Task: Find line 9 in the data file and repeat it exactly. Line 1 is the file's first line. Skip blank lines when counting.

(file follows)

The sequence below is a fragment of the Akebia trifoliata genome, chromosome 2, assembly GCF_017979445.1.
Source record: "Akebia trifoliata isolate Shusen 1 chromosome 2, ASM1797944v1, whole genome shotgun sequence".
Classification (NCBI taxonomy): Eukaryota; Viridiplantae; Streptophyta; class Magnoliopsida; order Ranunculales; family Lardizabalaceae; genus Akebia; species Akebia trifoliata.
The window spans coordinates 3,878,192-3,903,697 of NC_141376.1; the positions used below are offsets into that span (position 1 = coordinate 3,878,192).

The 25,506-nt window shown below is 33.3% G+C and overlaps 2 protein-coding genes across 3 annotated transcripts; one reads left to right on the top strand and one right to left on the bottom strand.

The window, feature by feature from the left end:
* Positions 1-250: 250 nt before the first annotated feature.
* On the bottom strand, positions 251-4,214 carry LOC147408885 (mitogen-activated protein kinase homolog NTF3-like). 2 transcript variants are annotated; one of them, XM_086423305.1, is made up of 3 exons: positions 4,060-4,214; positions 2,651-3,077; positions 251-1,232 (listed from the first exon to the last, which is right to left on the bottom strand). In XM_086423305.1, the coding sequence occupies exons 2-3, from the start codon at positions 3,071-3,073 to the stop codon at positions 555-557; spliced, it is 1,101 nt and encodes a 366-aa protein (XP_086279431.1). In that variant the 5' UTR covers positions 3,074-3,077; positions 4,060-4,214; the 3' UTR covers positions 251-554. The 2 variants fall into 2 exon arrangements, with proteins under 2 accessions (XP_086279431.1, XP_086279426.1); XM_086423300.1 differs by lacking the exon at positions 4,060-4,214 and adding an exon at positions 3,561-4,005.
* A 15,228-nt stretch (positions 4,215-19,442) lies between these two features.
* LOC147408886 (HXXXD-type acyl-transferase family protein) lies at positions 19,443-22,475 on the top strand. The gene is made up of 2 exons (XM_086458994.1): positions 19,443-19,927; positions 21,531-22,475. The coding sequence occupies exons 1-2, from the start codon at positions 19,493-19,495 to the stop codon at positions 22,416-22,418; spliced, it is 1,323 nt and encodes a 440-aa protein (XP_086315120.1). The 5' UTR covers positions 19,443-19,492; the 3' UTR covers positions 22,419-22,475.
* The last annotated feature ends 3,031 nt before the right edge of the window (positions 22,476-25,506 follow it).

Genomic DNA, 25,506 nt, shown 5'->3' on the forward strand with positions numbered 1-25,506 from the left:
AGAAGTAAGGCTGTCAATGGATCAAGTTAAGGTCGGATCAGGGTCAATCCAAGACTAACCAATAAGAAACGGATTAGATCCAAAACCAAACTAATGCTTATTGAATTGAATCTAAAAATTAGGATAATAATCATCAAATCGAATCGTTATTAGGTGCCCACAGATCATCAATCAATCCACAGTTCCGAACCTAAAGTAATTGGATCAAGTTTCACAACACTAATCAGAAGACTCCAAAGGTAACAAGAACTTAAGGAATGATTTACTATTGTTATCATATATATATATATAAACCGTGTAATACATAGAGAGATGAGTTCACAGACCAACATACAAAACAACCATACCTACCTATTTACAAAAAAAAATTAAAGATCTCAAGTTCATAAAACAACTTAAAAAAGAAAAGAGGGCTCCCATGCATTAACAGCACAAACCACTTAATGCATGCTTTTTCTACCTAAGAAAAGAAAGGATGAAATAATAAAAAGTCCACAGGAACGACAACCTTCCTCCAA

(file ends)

* A 15,228-nt stretch (positions 4,215-19,442) lies between these two features.